Building a career comes with a lot of responsibility, and the pre-employment process is just one step along the way. Companies designed this process to test your skills and abilities. This means that you can expect the hiring manager to ask you to complete tasks relevant to the job you are applying for.
The pre-employment process is also an opportunity to learn more about the company or organization you are applying to. The company allows applicants to ask questions and better understand the organization’s work environment, culture, and values. On the other hand, you can use this opportunity to ensure that the company is a good fit for you.
This is also one of the ways employers can check if you fit all the minimum requirements they are looking for in an employee. Remember that not all employers are the same. Some would require more from applicants, while others would require less. With that in mind, here are some things your employer might expect you to do pre-employment:
Fill Out Paperwork, Such as an Application and Tax Forms
The first thing employers will ask you to do is fill out paperwork. This will include an application form, W-4 forms, and I-9 forms. The application form asks for your basic contact information, work history, and education. Companies use the W-4 form to calculate your taxes, while the I-9 form is for verifying your identity and work authorization.
You might think that identity verification is not that essential, but it is. US law requires employers to verify all employees’ identity and work authorization. The I-9 form ensures that you are legally allowed to work in the country. This is a critical factor, especially if you don’t have American citizenship.
As for the tax forms, employers use these to calculate the taxes they will deduct from your paycheck. The W-4 form, in particular, asks for your filing status and the number of allowances. The more allowances you claim, the fewer taxes the company will deduct from your paycheck. This is because you are telling the company you have more deductions.
Knowing the type of paperwork companies will usually require you to fill out will make it easier and faster for you to complete them. You can better prepare yourself and avoid any delays in the hiring process.
Take a Drug Test
Most employers require applicants to take a drug test for pre-employment screening. This ensures that their employees are not using illegal drugs, which can influence their job performance. The most common type is the urine drug test, which screens for illegal drugs such as marijuana, cocaine, opiates, and methamphetamine.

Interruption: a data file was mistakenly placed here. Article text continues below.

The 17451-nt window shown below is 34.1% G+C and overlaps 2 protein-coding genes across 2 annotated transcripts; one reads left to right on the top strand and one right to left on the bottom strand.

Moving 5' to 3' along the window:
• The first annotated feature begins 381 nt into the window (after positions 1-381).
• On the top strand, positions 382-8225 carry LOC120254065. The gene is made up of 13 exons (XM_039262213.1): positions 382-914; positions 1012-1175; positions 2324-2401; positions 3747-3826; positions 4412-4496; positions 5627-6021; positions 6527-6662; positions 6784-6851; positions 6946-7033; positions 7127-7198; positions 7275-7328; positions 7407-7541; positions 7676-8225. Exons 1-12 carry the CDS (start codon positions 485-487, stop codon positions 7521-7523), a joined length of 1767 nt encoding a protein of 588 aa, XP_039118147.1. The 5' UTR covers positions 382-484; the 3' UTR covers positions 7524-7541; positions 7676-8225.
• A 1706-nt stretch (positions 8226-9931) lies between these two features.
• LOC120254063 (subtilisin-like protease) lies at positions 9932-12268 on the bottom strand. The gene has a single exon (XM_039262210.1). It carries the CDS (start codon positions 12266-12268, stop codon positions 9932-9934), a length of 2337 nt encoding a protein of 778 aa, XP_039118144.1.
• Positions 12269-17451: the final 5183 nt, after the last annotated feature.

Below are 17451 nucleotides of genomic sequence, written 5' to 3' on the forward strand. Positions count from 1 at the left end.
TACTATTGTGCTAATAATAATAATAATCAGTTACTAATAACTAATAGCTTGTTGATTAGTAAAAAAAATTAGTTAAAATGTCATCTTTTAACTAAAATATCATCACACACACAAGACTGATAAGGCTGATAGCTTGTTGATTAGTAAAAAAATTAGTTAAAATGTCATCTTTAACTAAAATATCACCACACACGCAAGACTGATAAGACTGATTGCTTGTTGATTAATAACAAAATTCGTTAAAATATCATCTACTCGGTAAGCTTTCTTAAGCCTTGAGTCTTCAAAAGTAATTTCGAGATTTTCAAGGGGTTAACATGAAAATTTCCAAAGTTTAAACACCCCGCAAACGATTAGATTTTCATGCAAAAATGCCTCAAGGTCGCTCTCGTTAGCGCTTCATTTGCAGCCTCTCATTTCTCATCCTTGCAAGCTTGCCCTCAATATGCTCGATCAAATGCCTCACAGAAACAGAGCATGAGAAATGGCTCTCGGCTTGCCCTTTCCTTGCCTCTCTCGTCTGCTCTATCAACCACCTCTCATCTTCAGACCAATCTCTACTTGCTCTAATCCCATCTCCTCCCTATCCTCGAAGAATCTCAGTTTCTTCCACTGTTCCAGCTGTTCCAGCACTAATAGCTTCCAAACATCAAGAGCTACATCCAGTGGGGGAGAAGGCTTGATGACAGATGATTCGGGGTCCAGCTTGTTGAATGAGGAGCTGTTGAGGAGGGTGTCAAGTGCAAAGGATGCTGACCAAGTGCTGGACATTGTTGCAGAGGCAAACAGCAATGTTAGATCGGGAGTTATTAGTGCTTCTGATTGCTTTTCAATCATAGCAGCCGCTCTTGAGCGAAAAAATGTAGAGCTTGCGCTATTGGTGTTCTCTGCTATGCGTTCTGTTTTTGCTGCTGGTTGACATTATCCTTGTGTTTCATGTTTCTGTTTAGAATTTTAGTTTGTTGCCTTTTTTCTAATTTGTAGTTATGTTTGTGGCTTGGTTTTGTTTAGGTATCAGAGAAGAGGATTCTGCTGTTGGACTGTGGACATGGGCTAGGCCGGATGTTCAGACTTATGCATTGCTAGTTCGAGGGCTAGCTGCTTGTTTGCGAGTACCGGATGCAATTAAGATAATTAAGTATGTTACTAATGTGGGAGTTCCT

Drug tests usually involve a urine sample, but some employers might also require a blood or hair sample. Applicants who fail the drug test will fail the pre-employment process. When asked to take a drug test, do not use any illegal drugs weeks before your scheduled test. You should also avoid second-hand exposure to marijuana smoke, as this can lead to a false-positive result.
Some businesses require applicants to take their drug test through a specific website. If the company allows you to choose a drug-testing facility, make sure that you do your research. Find one that is convenient for you and offers the type of test you need. It would be best to find a reputable center that does onsite drug testing services so you can get your results asap.
Undergo a Background Check
According to reports, 92% of companies require their employees to undergo background checks. This is to ensure that you are not lying about your qualifications and that you don’t have a criminal record. The background check usually includes employment, education, and criminal records checks.
Employment verification involves contacting your previous employers to confirm your job titles and dates of employment. On the other hand, the education verification process involves contacting your school to verify that you have indeed graduated from their institution.
The criminal records check will search for arrests or convictions in local, state, and federal courts. Some employers might also conduct a credit check, especially if the position you are applying for is financial in nature.
Let’s say, for example, that you have a misdemeanor on your record, such as a DUI. This will not necessarily disqualify you from the job, but the employer might view it as a red flag. It is always best to be honest about your criminal history, as lying can get you into more trouble. Explain the circumstances surrounding the offense, and you might convince the employer to give you a chance.
The best way to prepare for a background check is to gather all the relevant documents beforehand. This includes your employment history, educational, and criminal records (if any). Review these documents carefully and make sure that the information is accurate. Be prepared to explain any discrepancies that the employer might find.
Keep in mind that the pre-employment process is just one part of your overall career journey. The companies you are applying for can have varying pre-employment assessments to gauge your eligibility for the role you are interested in. The key is to make the necessary preparations and understand what to expect to ace your interview and get one step closer to your dream job. With the help of this list, you can better prepare yourself for the usual pre-employment requirements and have a more seamless experience.